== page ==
Gender-sensitive indicators are essential means to understand the roles, the needs and the responsibilities of men and women and they would be useful to form targeted actions in water programmes and to avoid negative consequences of these interventions.
The FAO Policy on Gender Equality states as the first Minimum Standard that "All major FAO statistical databases incorporate sex-disaggregated data where relevant and available. In the short-term, this will involve mining data from existing sources, particularly household surveys, for sex-disaggregated statistics; in the longer term, efforts will be made to collect and disseminate additional sex-disaggregated data".
AQUASTAT, as one of the main FAO statistical databases, therefore wishes to improve the availability of sex- and age- disaggregated data relative to agricultural water management at country-level. Since 2015 AQUASTAT consistently adds a section on "Women and irrigation" when updating country profiles, which can be accessed through the drop-down menu below. Even though the information provided is still mainly qualitative, consistently adding such section in the country profiles might improve the understanding of and raise awareness about the importance of sex-disaggregated data. While unfortunately so far, sex-disaggregated data related to agricultural water management is rare and in general not available at national level, AQUASTAT aims to build upon the information that already exists in its documentation to further develop some gender-related key variables to be included in its database.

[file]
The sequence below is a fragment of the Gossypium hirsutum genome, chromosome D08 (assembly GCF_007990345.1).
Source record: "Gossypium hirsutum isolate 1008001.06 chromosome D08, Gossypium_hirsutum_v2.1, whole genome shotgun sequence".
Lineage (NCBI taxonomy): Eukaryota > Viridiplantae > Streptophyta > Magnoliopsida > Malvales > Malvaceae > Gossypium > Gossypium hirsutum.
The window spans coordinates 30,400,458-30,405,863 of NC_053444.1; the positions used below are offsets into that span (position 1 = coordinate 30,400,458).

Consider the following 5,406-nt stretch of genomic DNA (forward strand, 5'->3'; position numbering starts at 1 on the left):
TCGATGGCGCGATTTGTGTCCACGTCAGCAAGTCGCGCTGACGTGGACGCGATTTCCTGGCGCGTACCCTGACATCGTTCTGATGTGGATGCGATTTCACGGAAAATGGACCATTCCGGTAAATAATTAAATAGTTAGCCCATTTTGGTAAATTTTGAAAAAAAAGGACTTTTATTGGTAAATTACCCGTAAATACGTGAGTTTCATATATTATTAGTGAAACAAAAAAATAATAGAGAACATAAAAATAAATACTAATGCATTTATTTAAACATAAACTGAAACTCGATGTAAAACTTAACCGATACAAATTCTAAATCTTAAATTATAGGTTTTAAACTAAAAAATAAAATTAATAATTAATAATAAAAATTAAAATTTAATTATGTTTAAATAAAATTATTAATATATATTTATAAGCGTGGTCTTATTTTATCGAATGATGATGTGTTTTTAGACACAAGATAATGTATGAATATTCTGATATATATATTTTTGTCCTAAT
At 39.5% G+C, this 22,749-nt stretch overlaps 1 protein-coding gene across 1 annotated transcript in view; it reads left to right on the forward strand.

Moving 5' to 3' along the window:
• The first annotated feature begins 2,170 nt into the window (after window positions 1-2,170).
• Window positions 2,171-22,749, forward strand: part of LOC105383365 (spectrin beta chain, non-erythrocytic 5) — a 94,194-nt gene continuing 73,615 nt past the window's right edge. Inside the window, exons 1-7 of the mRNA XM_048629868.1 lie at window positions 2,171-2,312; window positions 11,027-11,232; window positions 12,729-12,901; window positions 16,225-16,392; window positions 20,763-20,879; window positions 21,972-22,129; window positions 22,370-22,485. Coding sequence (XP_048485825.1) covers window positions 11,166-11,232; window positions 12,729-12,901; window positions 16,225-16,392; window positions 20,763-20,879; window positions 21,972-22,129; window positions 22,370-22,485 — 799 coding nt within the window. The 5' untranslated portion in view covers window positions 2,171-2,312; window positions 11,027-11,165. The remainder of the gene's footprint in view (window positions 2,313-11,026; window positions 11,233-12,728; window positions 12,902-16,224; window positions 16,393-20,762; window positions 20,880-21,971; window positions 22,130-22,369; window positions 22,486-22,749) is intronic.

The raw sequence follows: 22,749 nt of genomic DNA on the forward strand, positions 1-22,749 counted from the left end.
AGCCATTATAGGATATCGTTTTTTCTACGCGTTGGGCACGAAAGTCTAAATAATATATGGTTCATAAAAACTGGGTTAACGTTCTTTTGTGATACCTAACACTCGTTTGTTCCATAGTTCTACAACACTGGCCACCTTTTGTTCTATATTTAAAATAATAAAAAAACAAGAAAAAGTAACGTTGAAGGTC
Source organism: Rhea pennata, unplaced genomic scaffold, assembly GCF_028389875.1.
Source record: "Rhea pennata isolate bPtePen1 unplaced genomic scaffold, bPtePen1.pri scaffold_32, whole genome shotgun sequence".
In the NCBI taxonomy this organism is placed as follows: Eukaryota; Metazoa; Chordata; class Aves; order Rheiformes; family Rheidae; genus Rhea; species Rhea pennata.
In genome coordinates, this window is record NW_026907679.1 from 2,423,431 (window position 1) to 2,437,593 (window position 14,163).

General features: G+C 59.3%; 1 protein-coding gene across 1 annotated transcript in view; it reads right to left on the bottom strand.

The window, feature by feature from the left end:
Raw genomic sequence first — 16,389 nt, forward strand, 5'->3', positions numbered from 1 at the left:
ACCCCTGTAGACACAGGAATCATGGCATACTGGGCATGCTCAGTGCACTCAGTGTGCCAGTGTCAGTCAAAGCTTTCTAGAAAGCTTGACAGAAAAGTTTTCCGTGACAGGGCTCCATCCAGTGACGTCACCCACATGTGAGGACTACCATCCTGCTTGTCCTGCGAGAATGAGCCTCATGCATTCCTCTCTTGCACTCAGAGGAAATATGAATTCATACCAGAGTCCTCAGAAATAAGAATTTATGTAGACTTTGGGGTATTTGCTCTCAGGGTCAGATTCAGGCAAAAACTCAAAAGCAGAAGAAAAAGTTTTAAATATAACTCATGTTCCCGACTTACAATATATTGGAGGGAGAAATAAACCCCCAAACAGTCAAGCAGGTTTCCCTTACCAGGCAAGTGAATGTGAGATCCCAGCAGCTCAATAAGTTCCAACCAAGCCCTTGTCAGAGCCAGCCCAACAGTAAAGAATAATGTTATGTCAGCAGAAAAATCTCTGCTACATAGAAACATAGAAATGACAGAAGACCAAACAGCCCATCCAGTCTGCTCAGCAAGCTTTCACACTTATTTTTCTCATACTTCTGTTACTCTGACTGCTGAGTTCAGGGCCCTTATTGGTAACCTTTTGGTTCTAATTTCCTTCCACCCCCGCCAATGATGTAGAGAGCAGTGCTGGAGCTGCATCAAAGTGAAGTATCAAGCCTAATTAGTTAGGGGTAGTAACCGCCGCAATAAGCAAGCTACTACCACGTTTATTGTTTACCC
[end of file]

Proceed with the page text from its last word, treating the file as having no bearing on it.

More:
Gender analysis is needed to mainstream gender issues in water programmes. It is a methodology that requires the collection and dispensation of relevant information on gender issues. A gender analysis therefore calls for a variety of sex- and age-disaggregated data and an understanding of socio-economic and cultural dynamics. And so, there is a necessity to produce, analyze and make use of sex- and age-disaggregated data in water statistics. Gender-sensitive indicators relative to water management practices in general and agricultural water management practices in particular, are needed for thorough planning, implementation, monitoring and evaluation of coherent, effective and sustainable policies, programmes and projects.